The Hang Seng Index (HSI) may reach the historic high of 32,000 over the medium to long term because of continuing liquidity inflows from the mainland and the low valuations of H shares, asset management firm Invesco said Tuesday.
“Overall we are confident on the Hong Kong broad market … Liquidity from the mainland has just started to come, and the newly launched funds have not begun buying Hong Kong stocks yet,” said Paul Chan, the firm’s chief investment officer for Asia ex-Japan.
“Other markets have reached new highs. It’s not a big problem for us to reach new high,” he said.
Chan expects H shares to reach parity with A shares over the long term.
The Hong Kong stock market has entered a bull phase after the Easter holidays following an announcement by mainland authorities that mainland fund houses will be allowed to invest in Hong Kong stocks through the Shanghai-Hong Kong Stock Connect program.
But Chan said the sharp rally in the past few days was not driven by mutual funds in the mainland, as they need time to amend their rules before they can invest in Hong Kong.
“Mutual funds will not come so quickly. The Stock Connect quota accounts for only a small portion of the turnover … I think that some hot money from the mainland, or even private funds, has already come to Hong Kong,” he said.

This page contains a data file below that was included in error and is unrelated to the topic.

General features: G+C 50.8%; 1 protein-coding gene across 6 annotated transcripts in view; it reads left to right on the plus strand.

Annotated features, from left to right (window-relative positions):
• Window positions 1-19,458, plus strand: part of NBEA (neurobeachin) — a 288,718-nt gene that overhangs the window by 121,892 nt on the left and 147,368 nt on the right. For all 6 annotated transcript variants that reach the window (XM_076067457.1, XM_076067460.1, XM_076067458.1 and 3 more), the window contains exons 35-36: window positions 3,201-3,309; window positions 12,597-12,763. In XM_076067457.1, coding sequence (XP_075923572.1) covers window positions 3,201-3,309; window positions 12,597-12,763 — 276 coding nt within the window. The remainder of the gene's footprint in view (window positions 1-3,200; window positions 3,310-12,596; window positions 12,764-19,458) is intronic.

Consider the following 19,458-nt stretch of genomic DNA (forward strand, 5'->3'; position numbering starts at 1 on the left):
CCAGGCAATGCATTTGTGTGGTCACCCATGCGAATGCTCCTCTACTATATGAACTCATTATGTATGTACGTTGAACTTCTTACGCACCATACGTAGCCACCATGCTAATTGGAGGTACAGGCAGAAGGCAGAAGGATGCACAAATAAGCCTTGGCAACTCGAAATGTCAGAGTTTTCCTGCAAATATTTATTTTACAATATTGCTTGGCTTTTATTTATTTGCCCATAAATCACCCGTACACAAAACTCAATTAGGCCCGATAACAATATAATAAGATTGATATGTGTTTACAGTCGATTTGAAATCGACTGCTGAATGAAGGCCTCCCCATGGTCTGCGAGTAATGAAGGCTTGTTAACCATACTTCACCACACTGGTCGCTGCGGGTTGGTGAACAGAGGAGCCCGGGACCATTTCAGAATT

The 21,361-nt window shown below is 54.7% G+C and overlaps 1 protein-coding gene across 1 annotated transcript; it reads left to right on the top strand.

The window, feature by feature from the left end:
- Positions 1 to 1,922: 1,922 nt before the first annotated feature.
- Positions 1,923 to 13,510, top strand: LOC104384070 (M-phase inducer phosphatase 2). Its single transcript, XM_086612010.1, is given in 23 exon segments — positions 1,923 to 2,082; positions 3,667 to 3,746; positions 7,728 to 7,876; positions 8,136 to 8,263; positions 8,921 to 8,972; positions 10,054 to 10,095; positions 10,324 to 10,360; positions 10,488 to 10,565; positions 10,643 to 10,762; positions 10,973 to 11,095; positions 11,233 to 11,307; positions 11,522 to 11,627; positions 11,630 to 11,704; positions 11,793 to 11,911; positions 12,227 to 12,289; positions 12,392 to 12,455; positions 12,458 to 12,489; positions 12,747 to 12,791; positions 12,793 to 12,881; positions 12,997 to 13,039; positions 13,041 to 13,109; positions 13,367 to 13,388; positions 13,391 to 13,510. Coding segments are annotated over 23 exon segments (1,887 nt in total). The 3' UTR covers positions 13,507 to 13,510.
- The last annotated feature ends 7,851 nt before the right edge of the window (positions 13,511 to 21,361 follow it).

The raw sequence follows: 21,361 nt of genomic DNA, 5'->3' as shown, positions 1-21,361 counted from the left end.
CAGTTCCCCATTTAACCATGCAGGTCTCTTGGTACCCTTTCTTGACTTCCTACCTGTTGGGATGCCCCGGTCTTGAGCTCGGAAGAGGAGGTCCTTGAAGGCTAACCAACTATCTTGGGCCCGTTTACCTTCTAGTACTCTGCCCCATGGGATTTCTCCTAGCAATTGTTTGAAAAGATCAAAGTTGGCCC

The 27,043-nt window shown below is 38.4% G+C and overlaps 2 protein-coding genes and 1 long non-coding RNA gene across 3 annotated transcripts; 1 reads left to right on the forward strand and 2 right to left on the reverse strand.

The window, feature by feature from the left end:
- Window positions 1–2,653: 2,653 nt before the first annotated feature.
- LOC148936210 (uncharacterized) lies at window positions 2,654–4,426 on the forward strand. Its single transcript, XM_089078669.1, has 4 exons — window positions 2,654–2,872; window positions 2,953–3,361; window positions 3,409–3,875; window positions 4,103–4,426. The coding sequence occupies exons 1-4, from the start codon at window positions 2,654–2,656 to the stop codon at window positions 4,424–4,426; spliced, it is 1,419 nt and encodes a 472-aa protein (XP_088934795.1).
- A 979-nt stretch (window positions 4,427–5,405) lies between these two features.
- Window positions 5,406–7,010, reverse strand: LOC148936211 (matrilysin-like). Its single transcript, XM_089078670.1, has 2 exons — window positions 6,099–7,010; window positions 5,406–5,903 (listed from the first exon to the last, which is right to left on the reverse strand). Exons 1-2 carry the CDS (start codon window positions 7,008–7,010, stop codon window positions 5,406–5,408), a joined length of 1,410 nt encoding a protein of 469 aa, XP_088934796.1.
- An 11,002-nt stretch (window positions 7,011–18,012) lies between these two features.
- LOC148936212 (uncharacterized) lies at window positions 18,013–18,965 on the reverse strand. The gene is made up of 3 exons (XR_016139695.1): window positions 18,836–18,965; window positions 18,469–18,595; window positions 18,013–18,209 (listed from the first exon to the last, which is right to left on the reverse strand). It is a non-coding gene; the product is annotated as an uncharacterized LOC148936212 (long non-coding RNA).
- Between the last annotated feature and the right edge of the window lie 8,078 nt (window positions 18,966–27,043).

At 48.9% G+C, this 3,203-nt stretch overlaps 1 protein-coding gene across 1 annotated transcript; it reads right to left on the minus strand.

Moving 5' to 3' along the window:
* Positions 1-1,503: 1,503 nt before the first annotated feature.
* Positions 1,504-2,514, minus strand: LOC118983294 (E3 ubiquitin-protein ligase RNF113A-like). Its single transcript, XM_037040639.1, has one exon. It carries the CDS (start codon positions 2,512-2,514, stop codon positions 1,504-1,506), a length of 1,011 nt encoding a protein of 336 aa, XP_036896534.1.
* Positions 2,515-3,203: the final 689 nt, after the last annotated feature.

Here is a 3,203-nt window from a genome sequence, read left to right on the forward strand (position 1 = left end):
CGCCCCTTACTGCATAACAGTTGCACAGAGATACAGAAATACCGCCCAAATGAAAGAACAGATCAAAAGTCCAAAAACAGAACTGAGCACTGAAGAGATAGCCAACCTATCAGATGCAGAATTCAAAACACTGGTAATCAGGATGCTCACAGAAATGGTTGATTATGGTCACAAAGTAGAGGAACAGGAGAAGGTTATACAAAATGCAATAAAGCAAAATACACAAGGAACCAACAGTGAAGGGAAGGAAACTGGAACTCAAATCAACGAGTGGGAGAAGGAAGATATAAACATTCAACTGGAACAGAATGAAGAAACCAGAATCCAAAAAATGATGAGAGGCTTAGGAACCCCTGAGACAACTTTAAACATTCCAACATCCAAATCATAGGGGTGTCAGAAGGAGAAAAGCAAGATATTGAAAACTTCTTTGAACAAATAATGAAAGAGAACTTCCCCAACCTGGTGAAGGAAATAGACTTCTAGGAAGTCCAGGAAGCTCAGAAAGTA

Capital outflows from the Hong Kong market are not likely at the moment, although they could occur if the sentiment of retail investors in the mainland changes, he said.
“We have seen a rally of only four days, and today is the correction,” he said.
The HSI dropped 454 points, or 1.62 percent to 27,561 points Tuesday, ending a rally that began Wednesday last week.
Turnover was HK$237.5 billion.
The Hang Seng China Enterprise Index, the main gauge of H shares, shed 325 points, or 2.2 percent, to 14,264 points.
Ken Hu, chief investment officer for fixed income, Asia Pacific, at Invesco, said it is difficult to say whether the International Monetary Fund will include the renminbi in its special drawing rights when it reviews the currency basket in October.
“The US has the veto right. It is not an economic analysis; it’s a political [decision],” Hu said.
China is likely to cut its benchmark lending rate by 200 basis points (2 percentage points) to 3.35 percent in the next 12 months, because borrowing costs for firms is too high, he said.
The People’s Bank of China is also expected to slash the reserve requirement ratio for banks by 400 basis points, Hu said.
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